For Lewis Perkins, president of the Apparel Impact Institute, there’s almost no better—or bigger—way to address the most pressing environmental issues in the world than by reimagining the apparel industry.
“When you look at the complex web that this industry touches, from cotton farming to petroleum extrusion, it’s one of the easier sectors to help people understand the negative impacts,” says Lewis. “Even if you don’t consider yourself fashionable, everybody wears clothes, so we can all relate… It’s a fascinating industry to explain impact because it touches so many lives across the globe.”
Touching lives is exactly what Apparel Impact Institute aims to do. Founded in 2017, the organization helps apparel and footwear brands around the world identify and scale proven solutions for producing more sustainably, reducing their environmental impact, and boosting their bottom lines.
Through its Clean by Design program, the organization works with brands, government partners, and manufacturers on scaling sustainable solutions that create water and energy savings, reduce a product’s carbon footprint, and use less (and oftentimes safer) chemicals. These programs also align with the manufacturer’s decision to source preferred materials.
“It’s much more efficient and impactful if [partners are] pooling their resources of time and money,” says Lewis.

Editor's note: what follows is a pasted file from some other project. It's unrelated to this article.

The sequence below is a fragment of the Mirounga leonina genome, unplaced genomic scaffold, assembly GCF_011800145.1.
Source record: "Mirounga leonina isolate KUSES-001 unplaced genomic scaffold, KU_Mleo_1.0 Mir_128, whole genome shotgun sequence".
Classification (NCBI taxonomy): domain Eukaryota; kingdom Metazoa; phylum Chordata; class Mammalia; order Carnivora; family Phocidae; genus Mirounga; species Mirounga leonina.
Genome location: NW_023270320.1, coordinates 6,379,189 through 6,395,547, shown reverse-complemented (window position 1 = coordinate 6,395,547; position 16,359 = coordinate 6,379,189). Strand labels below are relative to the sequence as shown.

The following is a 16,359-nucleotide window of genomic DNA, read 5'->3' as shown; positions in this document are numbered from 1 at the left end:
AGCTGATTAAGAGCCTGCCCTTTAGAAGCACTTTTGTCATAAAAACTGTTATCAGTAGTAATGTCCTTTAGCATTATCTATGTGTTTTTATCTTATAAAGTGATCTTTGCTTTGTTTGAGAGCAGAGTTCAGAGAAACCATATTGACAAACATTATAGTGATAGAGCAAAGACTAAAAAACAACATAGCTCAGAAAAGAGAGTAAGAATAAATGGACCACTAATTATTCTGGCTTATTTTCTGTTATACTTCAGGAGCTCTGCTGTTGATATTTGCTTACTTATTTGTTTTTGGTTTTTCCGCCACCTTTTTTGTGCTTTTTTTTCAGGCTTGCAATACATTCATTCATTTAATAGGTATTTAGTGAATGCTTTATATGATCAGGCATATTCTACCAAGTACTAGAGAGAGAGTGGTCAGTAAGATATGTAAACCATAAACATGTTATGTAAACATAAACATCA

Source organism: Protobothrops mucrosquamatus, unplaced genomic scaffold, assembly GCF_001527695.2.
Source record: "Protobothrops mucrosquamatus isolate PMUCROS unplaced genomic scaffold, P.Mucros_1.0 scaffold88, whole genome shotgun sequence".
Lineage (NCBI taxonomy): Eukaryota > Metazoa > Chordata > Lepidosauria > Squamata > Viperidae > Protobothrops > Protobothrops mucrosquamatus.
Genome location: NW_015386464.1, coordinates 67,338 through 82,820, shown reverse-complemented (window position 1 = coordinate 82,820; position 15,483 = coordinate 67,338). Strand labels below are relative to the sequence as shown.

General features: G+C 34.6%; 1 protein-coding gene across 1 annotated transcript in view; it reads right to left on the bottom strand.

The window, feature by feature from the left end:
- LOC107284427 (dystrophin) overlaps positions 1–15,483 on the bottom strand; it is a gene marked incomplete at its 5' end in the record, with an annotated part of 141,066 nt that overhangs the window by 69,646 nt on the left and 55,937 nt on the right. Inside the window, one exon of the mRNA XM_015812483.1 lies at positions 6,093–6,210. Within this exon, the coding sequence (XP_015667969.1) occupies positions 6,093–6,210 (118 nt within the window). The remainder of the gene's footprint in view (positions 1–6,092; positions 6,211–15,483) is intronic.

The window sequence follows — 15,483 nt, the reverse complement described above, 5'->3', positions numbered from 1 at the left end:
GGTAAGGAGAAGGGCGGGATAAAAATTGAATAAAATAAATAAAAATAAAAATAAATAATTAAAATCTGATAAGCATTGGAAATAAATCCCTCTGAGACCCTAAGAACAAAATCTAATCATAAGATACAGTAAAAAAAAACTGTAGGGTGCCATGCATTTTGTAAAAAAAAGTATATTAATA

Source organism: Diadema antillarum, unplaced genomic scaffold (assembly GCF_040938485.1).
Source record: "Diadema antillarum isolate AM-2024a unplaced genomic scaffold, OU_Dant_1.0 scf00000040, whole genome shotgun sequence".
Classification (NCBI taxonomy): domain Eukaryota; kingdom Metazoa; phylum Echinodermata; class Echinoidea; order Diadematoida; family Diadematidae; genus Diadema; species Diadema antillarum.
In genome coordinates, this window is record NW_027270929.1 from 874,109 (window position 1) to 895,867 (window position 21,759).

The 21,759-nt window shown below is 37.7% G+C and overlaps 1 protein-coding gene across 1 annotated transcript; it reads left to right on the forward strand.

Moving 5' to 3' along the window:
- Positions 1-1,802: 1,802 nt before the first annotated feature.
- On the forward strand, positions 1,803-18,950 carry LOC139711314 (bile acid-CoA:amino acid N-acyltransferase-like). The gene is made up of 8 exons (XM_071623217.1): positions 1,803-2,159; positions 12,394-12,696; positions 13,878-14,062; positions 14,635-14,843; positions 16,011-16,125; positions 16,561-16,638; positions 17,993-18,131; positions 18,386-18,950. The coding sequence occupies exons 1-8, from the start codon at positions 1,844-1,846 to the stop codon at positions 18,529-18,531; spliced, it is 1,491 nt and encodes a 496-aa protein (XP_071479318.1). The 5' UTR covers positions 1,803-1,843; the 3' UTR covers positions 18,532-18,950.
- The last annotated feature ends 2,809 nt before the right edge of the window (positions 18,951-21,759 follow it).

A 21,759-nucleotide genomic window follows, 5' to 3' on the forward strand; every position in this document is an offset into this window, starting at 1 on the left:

Though the organization is only four years old, Apparel Impact Institute is already making significant impacts for brands in the industry, including:
- An average carbon reduction of 10 percent for brands in the Clean by Design program
- Water savings of approximately 20 percent
- An average return on investment of $440k a year for Clean By Design program partners (manufacturers) within the first 14 months.
Moving forward, Lewis is starting to consider how much of the organization’s work is likely to require financing for brands seeking to optimize their facilities with solutions for renewable energy (e.g. solar arrays and power purchase agreements), as well as for clean water stewardship (e.g. waste water treatment and in some cases innovations like waterless dyeing systems).
That future-minded line of thinking is part of what led Lewis to move the company’s funds from a large corporate bank to Bank of the West in 2019. “There’s a Bank of the West in my neighborhood,” says Lewis. “I thought, ‘We should really switch to a bank that’s actually matching our values.'”
Since then, Bank of the West has helped Apparel Impact Institute prepare to launch a version of its Clean by Design program in California. The company is currently conducting feasibility research in the region, with the end goal of creating a tailored version of the program to increase efficiencies and renewables in the state.
Learn more about Bank of the West’s actions on sustainability here.